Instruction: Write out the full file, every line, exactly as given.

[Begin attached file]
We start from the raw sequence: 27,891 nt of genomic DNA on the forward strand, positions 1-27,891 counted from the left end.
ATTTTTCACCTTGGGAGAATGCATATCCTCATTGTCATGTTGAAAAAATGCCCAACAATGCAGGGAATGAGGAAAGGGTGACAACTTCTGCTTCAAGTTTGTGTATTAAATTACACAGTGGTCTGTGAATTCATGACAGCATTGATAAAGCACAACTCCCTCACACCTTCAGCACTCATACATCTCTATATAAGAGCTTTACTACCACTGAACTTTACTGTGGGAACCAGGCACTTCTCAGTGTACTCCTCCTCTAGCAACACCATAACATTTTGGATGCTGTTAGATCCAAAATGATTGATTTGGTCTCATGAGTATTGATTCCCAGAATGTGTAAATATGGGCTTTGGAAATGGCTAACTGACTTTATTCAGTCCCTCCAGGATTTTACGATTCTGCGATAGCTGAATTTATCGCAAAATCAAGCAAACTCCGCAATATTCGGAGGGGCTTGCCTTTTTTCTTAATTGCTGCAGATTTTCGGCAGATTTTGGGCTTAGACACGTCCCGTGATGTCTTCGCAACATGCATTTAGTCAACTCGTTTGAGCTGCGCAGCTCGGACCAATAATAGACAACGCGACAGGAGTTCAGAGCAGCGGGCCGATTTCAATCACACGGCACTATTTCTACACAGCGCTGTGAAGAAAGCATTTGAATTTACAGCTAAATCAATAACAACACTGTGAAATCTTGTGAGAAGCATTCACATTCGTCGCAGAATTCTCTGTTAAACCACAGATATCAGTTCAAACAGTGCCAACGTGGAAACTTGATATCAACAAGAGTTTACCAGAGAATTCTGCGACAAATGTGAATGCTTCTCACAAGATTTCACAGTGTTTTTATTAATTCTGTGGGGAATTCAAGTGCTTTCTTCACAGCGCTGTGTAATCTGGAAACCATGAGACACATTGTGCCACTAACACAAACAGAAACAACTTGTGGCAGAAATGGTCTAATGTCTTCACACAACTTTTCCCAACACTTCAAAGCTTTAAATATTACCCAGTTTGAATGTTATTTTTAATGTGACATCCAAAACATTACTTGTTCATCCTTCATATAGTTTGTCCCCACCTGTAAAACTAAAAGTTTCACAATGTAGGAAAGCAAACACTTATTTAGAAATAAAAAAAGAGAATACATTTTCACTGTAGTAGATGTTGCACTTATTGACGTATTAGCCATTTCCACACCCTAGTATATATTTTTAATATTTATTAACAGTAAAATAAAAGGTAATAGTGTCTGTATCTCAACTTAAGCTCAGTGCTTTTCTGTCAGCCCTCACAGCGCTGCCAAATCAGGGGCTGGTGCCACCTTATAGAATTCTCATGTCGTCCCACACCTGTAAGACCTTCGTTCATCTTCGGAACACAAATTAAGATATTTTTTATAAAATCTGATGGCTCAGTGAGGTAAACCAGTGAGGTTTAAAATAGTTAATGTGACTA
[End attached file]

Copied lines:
We start from the raw sequence: 27,891 nt of genomic DNA on the forward strand, positions 1-27,891 counted from the left end.
ATTTTTCACCTTGGGAGAATGCATATCCTCATTGTCATGTTGAAAAAATGCCCAACAATGCAGGGAATGAGGAAAGGGTGACAACTTCTGCTTCAAGTTTGTGTATTAAATTACACAGTGGTCTGTGAATTCATGACAGCATTGATAAAGCACAACTCCCTCACACCTTCAGCACTCATACATCTCTATATAAGAGCTTTACTACCACTGAACTTTACTGTGGGAACCAGGCACTTCTCAGTGTACTCCTCCTCTAGCAACACCATAACATTTTGGATGCTGTTAGATCCAAAATGATTGATTTGGTCTCATGAGTATTGATTCCCAGAATGTGTAAATATGGGCTTTGGAAATGGCTAACTGACTTTATTCAGTCCCTCCAGGATTTTACGATTCTGCGATAGCTGAATTTATCGCAAAATCAAGCAAACTCCGCAATATTCGGAGGGGCTTGCCTTTTTTCTTAATTGCTGCAGATTTTCGGCAGATTTTGGGCTTAGACACGTCCCGTGATGTCTTCGCAACATGCATTTAGTCAACTCGTTTGAGCTGCGCAGCTCGGACCAATAATAGACAACGCGACAGGAGTTCAGAGCAGCGGGCCGATTTCAATCACACGGCACTATTTCTACACAGCGCTGTGAAGAAAGCATTTGAATTTACAGCTAAATCAATAACAACACTGTGAAATCTTGTGAGAAGCATTCACATTCGTCGCAGAATTCTCTGTTAAACCACAGATATCAGTTCAAACAGTGCCAACGTGGAAACTTGATATCAACAAGAGTTTACCAGAGAATTCTGCGACAAATGTGAATGCTTCTCACAAGATTTCACAGTGTTTTTATTAATTCTGTGGGGAATTCAAGTGCTTTCTTCACAGCGCTGTGTAATCTGGAAACCATGAGACACATTGTGCCACTAACACAAACAGAAACAACTTGTGGCAGAAATGGTCTAATGTCTTCACACAACTTTTCCCAACACTTCAAAGCTTTAAATATTACCCAGTTTGAATGTTATTTTTAATGTGACATCCAAAACATTACTTGTTCATCCTTCATATAGTTTGTCCCCACCTGTAAAACTAAAAGTTTCACAATGTAGGAAAGCAAACACTTATTTAGAAATAAAAAAAGAGAATACATTTTCACTGTAGTAGATGTTGCACTTATTGACGTATTAGCCATTTCCACACCCTAGTATATATTTTTAATATTTATTAACAGTAAAATAAAAGGTAATAGTGTCTGTATCTCAACTTAAGCTCAGTGCTTTTCTGTCAGCCCTCACAGCGCTGCCAAATCAGGGGCTGGTGCCACCTTATAGAATTCTCATGTCGTCCCACACCTGTAAGACCTTCGTTCATCTTCGGAACACAAATTAAGATATTTTTTATAAAATCTGATGGCTCAGTGAGGTAAACCAGTGAGGTTTAAAATAGTTAATGTGACTA